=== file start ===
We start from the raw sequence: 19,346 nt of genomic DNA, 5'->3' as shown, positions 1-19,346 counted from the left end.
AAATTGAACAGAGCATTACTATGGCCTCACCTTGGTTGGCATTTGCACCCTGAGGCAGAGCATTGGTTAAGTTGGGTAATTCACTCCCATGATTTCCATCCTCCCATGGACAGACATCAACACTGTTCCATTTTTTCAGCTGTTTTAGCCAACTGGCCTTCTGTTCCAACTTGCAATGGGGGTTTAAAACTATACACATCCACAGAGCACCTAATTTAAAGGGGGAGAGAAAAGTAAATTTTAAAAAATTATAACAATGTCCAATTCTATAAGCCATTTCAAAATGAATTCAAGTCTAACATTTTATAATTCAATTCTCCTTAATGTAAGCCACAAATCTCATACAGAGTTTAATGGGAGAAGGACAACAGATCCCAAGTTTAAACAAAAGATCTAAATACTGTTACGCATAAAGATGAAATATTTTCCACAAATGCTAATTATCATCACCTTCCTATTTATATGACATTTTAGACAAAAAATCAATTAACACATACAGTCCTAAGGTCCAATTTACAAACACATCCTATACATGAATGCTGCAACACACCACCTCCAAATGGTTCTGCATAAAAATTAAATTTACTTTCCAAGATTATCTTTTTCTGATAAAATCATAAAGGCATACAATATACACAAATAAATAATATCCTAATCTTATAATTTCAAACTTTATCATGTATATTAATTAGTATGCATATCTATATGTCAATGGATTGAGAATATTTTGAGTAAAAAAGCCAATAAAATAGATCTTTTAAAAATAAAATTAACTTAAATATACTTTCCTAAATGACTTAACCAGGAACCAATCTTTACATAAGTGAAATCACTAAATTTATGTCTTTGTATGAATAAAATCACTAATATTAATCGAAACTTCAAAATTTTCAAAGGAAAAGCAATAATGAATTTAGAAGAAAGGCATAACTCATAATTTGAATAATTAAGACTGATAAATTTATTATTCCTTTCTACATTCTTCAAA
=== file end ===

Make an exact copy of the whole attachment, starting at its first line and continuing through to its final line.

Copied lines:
We start from the raw sequence: 19,346 nt of genomic DNA, 5'->3' as shown, positions 1-19,346 counted from the left end.
AAATTGAACAGAGCATTACTATGGCCTCACCTTGGTTGGCATTTGCACCCTGAGGCAGAGCATTGGTTAAGTTGGGTAATTCACTCCCATGATTTCCATCCTCCCATGGACAGACATCAACACTGTTCCATTTTTTCAGCTGTTTTAGCCAACTGGCCTTCTGTTCCAACTTGCAATGGGGGTTTAAAACTATACACATCCACAGAGCACCTAATTTAAAGGGGGAGAGAAAAGTAAATTTTAAAAAATTATAACAATGTCCAATTCTATAAGCCATTTCAAAATGAATTCAAGTCTAACATTTTATAATTCAATTCTCCTTAATGTAAGCCACAAATCTCATACAGAGTTTAATGGGAGAAGGACAACAGATCCCAAGTTTAAACAAAAGATCTAAATACTGTTACGCATAAAGATGAAATATTTTCCACAAATGCTAATTATCATCACCTTCCTATTTATATGACATTTTAGACAAAAAATCAATTAACACATACAGTCCTAAGGTCCAATTTACAAACACATCCTATACATGAATGCTGCAACACACCACCTCCAAATGGTTCTGCATAAAAATTAAATTTACTTTCCAAGATTATCTTTTTCTGATAAAATCATAAAGGCATACAATATACACAAATAAATAATATCCTAATCTTATAATTTCAAACTTTATCATGTATATTAATTAGTATGCATATCTATATGTCAATGGATTGAGAATATTTTGAGTAAAAAAGCCAATAAAATAGATCTTTTAAAAATAAAATTAACTTAAATATACTTTCCTAAATGACTTAACCAGGAACCAATCTTTACATAAGTGAAATCACTAAATTTATGTCTTTGTATGAATAAAATCACTAATATTAATCGAAACTTCAAAATTTTCAAAGGAAAAGCAATAATGAATTTAGAAGAAAGGCATAACTCATAATTTGAATAATTAAGACTGATAAATTTATTATTCCTTTCTACATTCTTCAAA